20 JUL 2017 by ideonexus

 How the fantastic becomes dull and familiar

Most fantasy RPGs follow the tried and allegedly true formula, which strips them of anything ‘fantastic’ and grounds them in the dull ‘reality’ of the familiar. Sadly, the much coveted instant recognition usually means instantly forgettable. How many times should we save an utterly predictable and generic world before it gets really old? Why is that when we see a town on the horizon, it’s not a place of wonder and strange customs, but a place to restock on FEDEX quest and trade in y...
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16 FEB 2015 by ideonexus

 Religious Children Less Capable of Distinguishing Fantasy...

In two studies, 5- and 6-year-old children were questioned about the status of the protagonist embedded in three different types of stories. In realistic stories that only included ordinary events, all children, irrespective of family background and schooling, claimed that the protagonist was a real person. In religious stories that included ordinarily impossible events brought about by divine intervention, claims about the status of the protagonist varied sharply with exposure to religion. C...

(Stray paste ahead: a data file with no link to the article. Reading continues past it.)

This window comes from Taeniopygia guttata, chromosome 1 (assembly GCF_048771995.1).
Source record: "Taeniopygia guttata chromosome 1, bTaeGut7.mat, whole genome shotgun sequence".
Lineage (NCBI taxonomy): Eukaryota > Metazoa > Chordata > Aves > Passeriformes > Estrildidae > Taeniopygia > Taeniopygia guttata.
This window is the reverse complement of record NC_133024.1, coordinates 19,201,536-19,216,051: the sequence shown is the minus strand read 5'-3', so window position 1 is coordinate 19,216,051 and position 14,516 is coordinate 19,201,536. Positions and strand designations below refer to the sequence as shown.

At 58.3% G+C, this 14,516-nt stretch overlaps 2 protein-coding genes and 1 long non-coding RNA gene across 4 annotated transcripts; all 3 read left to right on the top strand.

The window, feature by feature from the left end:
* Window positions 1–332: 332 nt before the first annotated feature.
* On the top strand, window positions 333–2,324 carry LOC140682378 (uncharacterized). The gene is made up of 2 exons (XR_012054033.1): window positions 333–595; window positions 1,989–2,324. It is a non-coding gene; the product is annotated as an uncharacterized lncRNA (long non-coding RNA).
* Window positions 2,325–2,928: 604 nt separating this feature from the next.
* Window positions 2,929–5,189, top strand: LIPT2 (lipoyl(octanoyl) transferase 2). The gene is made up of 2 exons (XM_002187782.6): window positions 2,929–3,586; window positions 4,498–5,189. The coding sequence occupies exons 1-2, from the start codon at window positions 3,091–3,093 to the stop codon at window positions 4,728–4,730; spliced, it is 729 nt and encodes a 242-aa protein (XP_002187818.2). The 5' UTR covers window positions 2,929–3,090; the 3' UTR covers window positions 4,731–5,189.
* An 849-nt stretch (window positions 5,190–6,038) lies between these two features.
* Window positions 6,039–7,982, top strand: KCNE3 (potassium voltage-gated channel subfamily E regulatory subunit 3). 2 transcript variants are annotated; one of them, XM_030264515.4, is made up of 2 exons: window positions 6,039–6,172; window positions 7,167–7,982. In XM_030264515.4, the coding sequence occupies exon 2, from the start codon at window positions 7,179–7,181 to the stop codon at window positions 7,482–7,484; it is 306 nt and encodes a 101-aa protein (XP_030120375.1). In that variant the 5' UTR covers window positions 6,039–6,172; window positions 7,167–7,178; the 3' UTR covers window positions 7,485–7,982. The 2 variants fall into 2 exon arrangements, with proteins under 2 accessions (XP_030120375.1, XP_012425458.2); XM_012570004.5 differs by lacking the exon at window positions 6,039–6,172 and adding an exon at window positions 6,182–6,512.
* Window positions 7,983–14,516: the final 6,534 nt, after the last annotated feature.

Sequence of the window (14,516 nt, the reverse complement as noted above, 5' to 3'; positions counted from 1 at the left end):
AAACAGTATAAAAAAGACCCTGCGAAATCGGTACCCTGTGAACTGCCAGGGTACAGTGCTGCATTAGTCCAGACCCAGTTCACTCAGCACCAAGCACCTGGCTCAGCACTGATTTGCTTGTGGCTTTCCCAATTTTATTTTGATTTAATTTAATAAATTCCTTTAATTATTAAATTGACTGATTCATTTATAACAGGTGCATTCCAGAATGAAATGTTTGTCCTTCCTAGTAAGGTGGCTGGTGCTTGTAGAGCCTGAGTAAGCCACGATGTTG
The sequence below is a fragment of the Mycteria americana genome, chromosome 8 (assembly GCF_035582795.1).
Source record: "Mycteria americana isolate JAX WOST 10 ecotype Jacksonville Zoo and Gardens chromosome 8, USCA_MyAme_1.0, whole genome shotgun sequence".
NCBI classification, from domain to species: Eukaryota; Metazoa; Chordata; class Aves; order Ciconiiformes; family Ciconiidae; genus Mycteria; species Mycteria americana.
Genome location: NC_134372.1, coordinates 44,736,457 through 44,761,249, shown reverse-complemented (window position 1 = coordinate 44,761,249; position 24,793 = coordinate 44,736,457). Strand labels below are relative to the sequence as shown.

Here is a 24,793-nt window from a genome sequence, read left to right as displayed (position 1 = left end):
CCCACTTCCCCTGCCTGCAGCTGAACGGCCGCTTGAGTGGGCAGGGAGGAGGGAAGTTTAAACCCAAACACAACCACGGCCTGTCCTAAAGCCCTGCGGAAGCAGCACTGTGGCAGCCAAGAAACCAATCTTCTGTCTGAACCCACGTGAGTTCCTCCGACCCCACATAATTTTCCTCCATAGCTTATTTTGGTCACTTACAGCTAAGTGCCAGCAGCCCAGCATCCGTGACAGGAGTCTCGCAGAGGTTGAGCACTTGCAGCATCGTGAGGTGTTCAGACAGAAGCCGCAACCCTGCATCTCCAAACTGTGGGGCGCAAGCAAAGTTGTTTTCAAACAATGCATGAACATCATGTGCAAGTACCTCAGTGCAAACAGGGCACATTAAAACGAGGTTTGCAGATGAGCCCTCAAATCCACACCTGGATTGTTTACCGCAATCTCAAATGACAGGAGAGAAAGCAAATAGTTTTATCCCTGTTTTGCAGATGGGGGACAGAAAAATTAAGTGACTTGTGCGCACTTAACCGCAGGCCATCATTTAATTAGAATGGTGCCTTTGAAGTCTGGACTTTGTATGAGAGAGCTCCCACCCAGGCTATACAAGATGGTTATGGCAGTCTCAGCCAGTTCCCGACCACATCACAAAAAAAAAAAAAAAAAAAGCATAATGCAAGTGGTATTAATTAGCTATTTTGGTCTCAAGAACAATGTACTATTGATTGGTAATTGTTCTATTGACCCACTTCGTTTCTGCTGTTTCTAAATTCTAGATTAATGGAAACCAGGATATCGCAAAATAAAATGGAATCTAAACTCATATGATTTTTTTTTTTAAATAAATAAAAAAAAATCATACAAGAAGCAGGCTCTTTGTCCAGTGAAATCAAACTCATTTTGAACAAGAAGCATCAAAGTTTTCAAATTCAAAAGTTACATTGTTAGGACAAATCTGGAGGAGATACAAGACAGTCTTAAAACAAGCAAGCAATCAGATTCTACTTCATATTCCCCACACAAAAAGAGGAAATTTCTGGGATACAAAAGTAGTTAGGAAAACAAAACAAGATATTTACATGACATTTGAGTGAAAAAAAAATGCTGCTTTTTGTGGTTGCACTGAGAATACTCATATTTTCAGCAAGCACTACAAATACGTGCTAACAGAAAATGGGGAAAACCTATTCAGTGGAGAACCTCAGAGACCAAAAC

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21 APR 2014 by ideonexus

 Realism in "A Song of Ice and Fire"

Game of Thrones takes place in a land that feels somewhat post-apocalyptic — there are occasional glimmers of hints that something really bad might have happened to Westeros long ago, and that's the reason for the irregular and attenuated seasons. But even more than that, we know Westeros is on the brink of a zombie apocalypse from the very first moment of the story. And part of the genius of Martin's slow-as-soil-erosion storytelling is that the zombie threat never quite arrives, but we ke...
Folksonomies: fiction fantasy criticism
Folksonomies: fiction fantasy criticism
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The engaging storytelling is the result of its connection to how the world works with gray characters and glacial problems.

29 JUN 2013 by ideonexus

 Yu-Gi-Oh! Mixes the Real with Fantasy.

Trading cards, Game Boys, and character merchandise create what Anne Allison (2004) has called “pocket fantasies,” “digitized icons . . . that children carry with them wherever they go,” and “that straddle the border between phantasm and everyday life” (p. 42). The imagination of Yu-Gi-Oh! pervades the everyday settings of childhood as it is channeled through these portable and intimate media forms. These forms of play are one part of a broader set of shifts toward intimate and po...